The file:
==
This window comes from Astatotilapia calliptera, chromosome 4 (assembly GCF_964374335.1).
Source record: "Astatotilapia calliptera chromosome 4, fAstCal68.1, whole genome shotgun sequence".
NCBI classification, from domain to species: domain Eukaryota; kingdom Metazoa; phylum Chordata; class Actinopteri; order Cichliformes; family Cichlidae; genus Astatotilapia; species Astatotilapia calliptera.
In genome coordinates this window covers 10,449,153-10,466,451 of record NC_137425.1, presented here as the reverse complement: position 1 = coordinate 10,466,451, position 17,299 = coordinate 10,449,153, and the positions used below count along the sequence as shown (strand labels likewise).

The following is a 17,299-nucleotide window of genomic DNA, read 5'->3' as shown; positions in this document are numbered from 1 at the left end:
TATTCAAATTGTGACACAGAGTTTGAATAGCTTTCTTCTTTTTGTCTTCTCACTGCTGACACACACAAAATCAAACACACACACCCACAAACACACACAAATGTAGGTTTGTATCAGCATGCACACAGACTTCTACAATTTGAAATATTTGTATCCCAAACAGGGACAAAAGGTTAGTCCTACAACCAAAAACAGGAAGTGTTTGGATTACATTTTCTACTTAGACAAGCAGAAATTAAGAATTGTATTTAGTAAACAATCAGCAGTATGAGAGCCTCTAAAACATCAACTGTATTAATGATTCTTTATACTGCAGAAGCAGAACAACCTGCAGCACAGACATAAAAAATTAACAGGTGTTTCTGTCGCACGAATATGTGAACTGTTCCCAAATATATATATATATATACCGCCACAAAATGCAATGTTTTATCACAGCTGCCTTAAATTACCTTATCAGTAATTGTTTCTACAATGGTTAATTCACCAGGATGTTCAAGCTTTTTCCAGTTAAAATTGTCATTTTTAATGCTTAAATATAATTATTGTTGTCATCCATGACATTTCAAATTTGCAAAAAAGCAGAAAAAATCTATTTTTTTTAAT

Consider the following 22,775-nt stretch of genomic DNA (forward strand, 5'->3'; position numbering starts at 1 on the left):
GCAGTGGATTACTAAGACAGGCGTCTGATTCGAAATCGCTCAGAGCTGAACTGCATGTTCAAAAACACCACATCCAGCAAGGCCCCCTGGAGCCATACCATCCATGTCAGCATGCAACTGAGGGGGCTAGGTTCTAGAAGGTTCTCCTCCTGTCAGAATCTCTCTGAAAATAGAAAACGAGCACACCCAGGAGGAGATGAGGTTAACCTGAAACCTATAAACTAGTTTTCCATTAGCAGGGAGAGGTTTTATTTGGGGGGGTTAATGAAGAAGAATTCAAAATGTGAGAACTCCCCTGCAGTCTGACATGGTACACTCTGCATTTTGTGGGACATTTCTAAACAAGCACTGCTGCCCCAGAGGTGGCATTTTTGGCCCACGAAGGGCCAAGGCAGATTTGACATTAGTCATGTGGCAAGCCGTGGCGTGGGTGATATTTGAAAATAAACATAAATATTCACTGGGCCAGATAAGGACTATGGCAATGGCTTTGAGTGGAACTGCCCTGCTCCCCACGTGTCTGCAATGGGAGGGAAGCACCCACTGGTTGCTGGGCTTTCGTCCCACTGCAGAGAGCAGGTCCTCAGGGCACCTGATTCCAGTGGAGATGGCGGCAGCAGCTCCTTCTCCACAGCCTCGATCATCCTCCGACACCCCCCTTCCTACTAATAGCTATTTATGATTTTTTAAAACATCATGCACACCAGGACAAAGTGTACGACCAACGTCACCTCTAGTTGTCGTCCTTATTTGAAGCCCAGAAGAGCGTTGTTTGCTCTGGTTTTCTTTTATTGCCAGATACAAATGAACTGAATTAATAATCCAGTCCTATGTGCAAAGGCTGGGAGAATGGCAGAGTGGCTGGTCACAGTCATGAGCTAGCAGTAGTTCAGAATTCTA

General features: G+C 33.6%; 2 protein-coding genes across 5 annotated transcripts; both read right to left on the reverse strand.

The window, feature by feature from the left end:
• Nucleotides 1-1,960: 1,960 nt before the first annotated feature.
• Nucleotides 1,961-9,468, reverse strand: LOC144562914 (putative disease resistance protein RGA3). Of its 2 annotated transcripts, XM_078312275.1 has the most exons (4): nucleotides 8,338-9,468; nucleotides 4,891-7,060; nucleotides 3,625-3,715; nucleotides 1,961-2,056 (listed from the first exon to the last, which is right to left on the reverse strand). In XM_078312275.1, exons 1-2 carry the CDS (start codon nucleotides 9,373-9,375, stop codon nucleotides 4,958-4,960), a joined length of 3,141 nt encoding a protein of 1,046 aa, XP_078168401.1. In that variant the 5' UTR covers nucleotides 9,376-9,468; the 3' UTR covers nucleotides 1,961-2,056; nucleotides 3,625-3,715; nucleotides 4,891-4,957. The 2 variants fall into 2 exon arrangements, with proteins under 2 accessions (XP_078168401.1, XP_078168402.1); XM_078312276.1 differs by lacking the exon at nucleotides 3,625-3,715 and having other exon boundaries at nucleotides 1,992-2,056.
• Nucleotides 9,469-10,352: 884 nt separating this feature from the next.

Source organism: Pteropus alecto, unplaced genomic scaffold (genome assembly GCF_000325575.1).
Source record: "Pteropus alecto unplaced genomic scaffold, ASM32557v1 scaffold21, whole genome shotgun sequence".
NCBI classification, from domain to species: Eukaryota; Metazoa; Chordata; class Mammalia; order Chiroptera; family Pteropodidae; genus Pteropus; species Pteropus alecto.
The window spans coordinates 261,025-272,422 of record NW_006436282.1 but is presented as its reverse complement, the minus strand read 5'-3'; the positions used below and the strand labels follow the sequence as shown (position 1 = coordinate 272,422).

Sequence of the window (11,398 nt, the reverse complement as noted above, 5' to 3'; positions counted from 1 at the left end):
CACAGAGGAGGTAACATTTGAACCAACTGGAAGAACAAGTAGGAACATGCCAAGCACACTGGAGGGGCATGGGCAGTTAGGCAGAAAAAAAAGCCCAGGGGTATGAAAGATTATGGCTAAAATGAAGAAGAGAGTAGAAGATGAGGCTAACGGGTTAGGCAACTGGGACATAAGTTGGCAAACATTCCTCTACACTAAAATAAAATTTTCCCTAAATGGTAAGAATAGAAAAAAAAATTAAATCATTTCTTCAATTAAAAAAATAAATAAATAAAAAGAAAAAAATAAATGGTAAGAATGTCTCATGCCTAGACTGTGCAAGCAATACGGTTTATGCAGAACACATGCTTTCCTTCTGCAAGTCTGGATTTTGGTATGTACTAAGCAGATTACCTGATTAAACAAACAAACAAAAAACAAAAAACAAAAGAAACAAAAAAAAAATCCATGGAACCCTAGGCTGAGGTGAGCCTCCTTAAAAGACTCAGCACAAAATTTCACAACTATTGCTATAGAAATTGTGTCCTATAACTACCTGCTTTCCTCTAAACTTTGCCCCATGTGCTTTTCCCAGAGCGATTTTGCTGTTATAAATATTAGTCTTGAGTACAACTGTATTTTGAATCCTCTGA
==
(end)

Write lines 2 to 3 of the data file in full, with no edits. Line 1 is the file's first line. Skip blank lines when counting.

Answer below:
Source record: "Astatotilapia calliptera chromosome 4, fAstCal68.1, whole genome shotgun sequence".
NCBI classification, from domain to species: domain Eukaryota; kingdom Metazoa; phylum Chordata; class Actinopteri; order Cichliformes; family Cichlidae; genus Astatotilapia; species Astatotilapia calliptera.